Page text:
Think of innovation and chances are tech giants such as Apple, Google, and Uber will spring to mind. They are, after all, some of the most disruptive innovators of our time. Look beyond the world of technology, however, and we find an altogether different kind of innovator: Government.
Innovation within government entities may not grab headlines in quite the same way as its private-sector counterpart, but the potential of government-led innovation to impact societies and economies worldwide is just as great from a socioeconomic impact perspective. Currently leading the charge to realize that potential are the U.S., UK and UAE governments. Each has its own national specificities to consider and has defined its national innovation strategy to fit ambitions.
In the UAE—a country that aims to be one of the world’s most innovative by 2021—the national innovation strategy comprises four tracks. These tracks encompass the establishment of institutions and laws that foster an innovative environment, encouragement of private sector participation, education, and the institutionalization of innovative practices within government bodies. Across MENA, and on the wider global stage, it is this latter component that requires particular attention.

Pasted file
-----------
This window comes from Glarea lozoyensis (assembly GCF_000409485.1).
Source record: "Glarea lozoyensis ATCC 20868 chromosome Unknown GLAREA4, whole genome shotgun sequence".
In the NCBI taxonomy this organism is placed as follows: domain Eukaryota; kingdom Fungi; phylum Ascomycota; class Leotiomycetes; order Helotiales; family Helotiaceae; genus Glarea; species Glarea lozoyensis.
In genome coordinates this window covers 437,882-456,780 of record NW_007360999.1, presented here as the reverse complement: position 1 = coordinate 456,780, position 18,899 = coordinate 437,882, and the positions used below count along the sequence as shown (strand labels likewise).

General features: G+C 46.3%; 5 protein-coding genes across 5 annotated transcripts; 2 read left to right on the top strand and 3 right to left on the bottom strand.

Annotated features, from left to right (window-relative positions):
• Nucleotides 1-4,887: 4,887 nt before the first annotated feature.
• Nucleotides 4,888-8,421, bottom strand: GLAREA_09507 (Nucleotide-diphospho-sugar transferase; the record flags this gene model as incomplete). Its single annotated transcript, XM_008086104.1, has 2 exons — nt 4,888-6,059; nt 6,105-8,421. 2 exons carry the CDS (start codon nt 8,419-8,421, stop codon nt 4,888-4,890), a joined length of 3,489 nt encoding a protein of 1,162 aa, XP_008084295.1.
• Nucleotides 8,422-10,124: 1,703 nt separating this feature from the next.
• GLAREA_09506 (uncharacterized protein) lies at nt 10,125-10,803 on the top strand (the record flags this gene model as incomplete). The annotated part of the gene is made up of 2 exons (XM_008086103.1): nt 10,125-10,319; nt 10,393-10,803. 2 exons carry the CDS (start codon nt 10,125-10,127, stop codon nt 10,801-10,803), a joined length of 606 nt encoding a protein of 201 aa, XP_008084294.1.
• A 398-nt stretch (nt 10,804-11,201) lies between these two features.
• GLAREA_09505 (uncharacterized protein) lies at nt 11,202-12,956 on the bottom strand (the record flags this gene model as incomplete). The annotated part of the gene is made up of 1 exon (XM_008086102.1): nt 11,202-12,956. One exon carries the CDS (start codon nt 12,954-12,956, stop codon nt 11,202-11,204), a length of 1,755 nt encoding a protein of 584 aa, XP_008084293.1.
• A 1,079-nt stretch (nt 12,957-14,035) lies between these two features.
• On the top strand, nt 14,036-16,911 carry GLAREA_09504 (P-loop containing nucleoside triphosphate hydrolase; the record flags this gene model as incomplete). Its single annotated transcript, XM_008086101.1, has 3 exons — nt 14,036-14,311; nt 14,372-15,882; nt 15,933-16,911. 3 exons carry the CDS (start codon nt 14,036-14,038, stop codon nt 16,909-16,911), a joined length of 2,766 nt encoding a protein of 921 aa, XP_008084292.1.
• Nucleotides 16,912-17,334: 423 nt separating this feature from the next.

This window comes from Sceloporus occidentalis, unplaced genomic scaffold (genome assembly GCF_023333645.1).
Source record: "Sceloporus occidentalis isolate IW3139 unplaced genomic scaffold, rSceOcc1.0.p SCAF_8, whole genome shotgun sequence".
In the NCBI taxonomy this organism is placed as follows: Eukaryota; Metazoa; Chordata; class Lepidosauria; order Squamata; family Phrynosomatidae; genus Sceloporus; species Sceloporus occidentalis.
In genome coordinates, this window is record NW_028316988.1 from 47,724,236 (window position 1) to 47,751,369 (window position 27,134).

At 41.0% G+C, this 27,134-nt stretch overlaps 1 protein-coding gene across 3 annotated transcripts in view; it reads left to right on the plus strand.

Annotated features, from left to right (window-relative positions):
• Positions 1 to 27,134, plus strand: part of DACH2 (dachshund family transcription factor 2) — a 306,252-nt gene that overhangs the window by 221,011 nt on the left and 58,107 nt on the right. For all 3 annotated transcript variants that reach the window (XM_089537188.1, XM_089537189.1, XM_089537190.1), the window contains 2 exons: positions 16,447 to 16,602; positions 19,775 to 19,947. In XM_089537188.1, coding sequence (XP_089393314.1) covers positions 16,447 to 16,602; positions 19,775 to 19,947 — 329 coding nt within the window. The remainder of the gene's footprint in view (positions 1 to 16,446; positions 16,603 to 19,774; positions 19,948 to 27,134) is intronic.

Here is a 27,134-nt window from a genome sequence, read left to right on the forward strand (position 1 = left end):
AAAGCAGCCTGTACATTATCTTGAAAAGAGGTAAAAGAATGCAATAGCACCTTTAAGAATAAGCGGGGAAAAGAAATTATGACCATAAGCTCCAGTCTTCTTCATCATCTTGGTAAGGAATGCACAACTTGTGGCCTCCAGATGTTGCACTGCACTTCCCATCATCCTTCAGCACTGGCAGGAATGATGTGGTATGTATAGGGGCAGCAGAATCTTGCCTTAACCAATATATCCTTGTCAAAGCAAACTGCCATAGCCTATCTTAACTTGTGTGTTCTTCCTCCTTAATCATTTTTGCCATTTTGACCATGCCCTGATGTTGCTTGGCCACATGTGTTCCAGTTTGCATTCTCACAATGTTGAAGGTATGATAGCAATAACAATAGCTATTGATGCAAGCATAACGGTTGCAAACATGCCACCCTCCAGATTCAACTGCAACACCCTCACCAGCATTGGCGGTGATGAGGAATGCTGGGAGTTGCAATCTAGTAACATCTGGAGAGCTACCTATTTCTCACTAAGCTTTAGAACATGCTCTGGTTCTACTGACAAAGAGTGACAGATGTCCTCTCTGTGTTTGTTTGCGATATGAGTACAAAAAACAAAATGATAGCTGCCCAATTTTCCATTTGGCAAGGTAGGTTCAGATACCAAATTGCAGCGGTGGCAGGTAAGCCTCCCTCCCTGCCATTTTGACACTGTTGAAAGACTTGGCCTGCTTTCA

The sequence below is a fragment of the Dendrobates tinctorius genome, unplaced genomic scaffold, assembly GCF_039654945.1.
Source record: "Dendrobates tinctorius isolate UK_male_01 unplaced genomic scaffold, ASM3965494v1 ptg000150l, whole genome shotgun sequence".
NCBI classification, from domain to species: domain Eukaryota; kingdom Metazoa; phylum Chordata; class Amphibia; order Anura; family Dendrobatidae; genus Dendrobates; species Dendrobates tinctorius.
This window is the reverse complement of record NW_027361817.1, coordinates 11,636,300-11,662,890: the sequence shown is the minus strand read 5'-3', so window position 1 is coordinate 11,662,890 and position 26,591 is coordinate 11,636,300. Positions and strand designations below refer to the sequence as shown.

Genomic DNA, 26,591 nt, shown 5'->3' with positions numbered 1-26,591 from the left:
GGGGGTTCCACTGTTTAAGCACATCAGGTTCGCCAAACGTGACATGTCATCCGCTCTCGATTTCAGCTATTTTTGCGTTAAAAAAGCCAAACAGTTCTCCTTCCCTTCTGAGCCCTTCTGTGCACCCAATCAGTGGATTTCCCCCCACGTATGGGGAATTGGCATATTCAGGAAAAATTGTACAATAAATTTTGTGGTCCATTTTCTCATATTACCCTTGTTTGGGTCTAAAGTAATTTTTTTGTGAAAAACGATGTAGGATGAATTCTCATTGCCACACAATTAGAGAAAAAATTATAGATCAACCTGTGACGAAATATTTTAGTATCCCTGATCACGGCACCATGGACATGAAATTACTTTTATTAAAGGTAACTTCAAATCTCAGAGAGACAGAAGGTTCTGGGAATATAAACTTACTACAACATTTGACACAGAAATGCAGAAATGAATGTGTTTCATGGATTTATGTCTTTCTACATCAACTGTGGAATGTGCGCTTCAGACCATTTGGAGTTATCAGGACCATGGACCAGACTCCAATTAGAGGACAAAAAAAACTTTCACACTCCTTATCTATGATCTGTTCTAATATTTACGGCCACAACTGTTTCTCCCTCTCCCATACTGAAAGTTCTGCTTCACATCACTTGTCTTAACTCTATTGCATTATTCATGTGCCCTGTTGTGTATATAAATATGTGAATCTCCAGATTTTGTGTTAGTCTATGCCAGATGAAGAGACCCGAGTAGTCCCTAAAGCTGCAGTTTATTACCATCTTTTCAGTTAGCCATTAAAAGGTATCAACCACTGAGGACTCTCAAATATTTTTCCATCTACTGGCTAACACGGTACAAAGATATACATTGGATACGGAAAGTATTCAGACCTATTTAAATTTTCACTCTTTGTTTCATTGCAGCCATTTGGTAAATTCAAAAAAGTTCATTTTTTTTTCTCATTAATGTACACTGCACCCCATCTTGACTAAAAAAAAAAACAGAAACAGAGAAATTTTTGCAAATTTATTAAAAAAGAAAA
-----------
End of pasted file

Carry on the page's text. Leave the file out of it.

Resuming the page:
Government entities have the power to innovate and should treat innovation as a strategic priority. For the UAE, and other countries now setting out on their nationwide innovation journeys, success for government bodies hinges on fostering a culture of in-house innovation, in addition to the wider ecosystem. In fact, in today’s context of greater demand on government services, fewer resources, and divergent societal needs, enabling culture to flourish within government entities is now vital. For innovation to take root, there are several key steps that government entities can take, ranging from a clear definition of innovation scope to designing innovation enablers.